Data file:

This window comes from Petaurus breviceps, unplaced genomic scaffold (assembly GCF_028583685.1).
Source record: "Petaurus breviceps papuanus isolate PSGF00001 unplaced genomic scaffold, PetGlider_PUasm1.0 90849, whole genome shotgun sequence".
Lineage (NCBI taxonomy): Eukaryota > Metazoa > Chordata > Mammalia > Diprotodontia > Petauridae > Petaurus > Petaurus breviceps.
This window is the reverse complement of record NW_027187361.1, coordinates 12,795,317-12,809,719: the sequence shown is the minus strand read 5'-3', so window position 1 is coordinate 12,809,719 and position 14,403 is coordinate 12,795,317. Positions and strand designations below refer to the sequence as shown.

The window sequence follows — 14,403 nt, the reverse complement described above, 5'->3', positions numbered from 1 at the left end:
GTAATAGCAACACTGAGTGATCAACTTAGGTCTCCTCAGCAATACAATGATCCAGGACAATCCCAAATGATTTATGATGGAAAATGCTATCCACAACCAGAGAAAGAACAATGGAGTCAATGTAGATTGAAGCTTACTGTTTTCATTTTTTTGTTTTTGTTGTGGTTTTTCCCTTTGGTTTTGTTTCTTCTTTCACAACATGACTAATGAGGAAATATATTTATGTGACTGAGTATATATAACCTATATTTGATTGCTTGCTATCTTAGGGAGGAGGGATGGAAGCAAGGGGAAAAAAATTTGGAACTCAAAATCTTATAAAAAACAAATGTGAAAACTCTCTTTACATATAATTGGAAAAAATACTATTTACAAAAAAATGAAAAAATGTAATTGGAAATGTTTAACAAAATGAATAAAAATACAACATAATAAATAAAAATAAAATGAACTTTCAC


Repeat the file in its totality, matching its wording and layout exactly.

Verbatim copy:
This window comes from Petaurus breviceps, unplaced genomic scaffold (assembly GCF_028583685.1).
Source record: "Petaurus breviceps papuanus isolate PSGF00001 unplaced genomic scaffold, PetGlider_PUasm1.0 90849, whole genome shotgun sequence".
Lineage (NCBI taxonomy): Eukaryota > Metazoa > Chordata > Mammalia > Diprotodontia > Petauridae > Petaurus > Petaurus breviceps.
This window is the reverse complement of record NW_027187361.1, coordinates 12,795,317-12,809,719: the sequence shown is the minus strand read 5'-3', so window position 1 is coordinate 12,809,719 and position 14,403 is coordinate 12,795,317. Positions and strand designations below refer to the sequence as shown.

The window sequence follows — 14,403 nt, the reverse complement described above, 5'->3', positions numbered from 1 at the left end:
GTAATAGCAACACTGAGTGATCAACTTAGGTCTCCTCAGCAATACAATGATCCAGGACAATCCCAAATGATTTATGATGGAAAATGCTATCCACAACCAGAGAAAGAACAATGGAGTCAATGTAGATTGAAGCTTACTGTTTTCATTTTTTTGTTTTTGTTGTGGTTTTTCCCTTTGGTTTTGTTTCTTCTTTCACAACATGACTAATGAGGAAATATATTTATGTGACTGAGTATATATAACCTATATTTGATTGCTTGCTATCTTAGGGAGGAGGGATGGAAGCAAGGGGAAAAAAATTTGGAACTCAAAATCTTATAAAAAACAAATGTGAAAACTCTCTTTACATATAATTGGAAAAAATACTATTTACAAAAAAATGAAAAAATGTAATTGGAAATGTTTAACAAAATGAATAAAAATACAACATAATAAATAAAAATAAAATGAACTTTCAC